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Monsanto Co. maintains its leadership position by remaining open to change and reinvention in its operations. By Alan Dorich

Fresh products are important in the agricultural industry, and Monsanto Co. focuses on keeping its business fresh as well. “Over the history of our existence, we have continued to reinvent ourselves,” Chief Procurement Officer Peter Stoynoff says. “The company has a unique way of looking around the corner to meet the demands of our customers.”
    Based in St. Louis, Monsanto Co. offers farmers a wide range of agricultural products, including agricultural and vegetable seeds, weed control products and microbial products. The company started operations in 1901 as a manufacturer of sweeteners.

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Grimmway Farms is supporting retailers with partially reorganized, more agile supply chain operations. By Tim O’Connor

Grimmway Farms places great importance on creating opportunities that allows it to listen to customers. These highly valued points of communication are critical in developing the organization’s path forward. In listening to customers growing challenges in the highly competitive grocery store space, Grimmway recognized the need to do more with its supply chain. “It all starts with the retailers,” says Jason Higbee, director of materials management at Grimmway Farms. “We have been consistently challenged with bringing further innovation to market, broadening our product offerings, and continuing to enhance the value proposition. If we were going to continue to meet the challenges we needed to innovate our supply chain.”

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Harbor Wholesale Foods takes pride in caring for thousands of foodservice customers throughout the Northwest.

For more than 90 years, foodservice customers throughout the West Coast have counted on Harbor Wholesale Foods to provide them with the fresh products they need to serve their own customers, and the company says its long legacy in the industry has been built on the idea that it can’t be successful if its customers aren’t successful. “We take great pride in being a multi-generation, family owned business from right here in the Northwest,” the company says. “This is our home and we believe in the timeless tradition of being in partnership with our customers – treating them like they’re our neighbors. We celebrate this by providing an incredibly deep catalog of products, including favorite local brands that reflect the tastes and preferences of folks from around here.”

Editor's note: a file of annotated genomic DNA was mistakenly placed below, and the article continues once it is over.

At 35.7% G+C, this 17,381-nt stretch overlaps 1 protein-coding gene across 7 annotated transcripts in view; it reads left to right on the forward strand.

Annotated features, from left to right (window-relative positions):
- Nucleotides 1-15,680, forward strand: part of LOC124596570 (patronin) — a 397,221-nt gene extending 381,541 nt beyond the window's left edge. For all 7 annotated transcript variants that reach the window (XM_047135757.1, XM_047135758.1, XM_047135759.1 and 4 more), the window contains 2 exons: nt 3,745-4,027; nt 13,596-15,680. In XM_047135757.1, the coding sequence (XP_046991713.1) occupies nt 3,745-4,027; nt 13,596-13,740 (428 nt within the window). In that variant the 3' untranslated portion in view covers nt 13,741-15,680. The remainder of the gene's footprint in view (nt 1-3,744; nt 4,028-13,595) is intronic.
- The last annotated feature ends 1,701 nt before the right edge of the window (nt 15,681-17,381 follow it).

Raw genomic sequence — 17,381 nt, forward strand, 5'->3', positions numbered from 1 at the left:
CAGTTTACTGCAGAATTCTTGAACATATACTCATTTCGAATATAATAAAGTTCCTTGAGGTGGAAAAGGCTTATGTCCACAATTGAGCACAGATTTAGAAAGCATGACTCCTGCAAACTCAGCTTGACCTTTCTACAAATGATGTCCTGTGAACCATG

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Wilton Brands invested in its distribution operations, allowing it to scale up with acquisitions and seasonal demand. By Tim O’Connor

Wilton Brands is a metrics-driven company, especially when it comes to its distribution operations and supply chain. The craft goods distributor has extensive data on every product and container that comes through its four Chicago-area distribution centers and tracks the daily performance of everyone working on its conveyor lines. Wilton knows each employee’s picking rate and uses that information to best position them to keep boxes flowing and ensure shipments reach retailers on time.
    All that data enables Wilton to reward its employees with a pay-for-performance system, where the higher performers are paid a higher percentage. “Because we’re able to capture all these metrics for people on an individual basis we’re able to administer these types of programs,” says Tom Gibadlo, senior vice president of distribution operations.
  

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